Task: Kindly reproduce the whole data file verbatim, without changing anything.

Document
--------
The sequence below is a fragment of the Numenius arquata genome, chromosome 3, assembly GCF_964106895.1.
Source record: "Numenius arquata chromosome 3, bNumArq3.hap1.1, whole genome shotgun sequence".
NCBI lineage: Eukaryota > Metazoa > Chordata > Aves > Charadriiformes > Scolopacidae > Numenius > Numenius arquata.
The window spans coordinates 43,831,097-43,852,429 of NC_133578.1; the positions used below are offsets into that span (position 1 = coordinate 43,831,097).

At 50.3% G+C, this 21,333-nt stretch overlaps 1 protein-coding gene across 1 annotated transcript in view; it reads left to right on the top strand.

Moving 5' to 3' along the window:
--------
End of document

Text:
The sequence below is a fragment of the Numenius arquata genome, chromosome 3, assembly GCF_964106895.1.
Source record: "Numenius arquata chromosome 3, bNumArq3.hap1.1, whole genome shotgun sequence".
NCBI lineage: Eukaryota > Metazoa > Chordata > Aves > Charadriiformes > Scolopacidae > Numenius > Numenius arquata.
The window spans coordinates 43,831,097-43,852,429 of NC_133578.1; the positions used below are offsets into that span (position 1 = coordinate 43,831,097).

At 50.3% G+C, this 21,333-nt stretch overlaps 1 protein-coding gene across 1 annotated transcript in view; it reads left to right on the top strand.

Moving 5' to 3' along the window: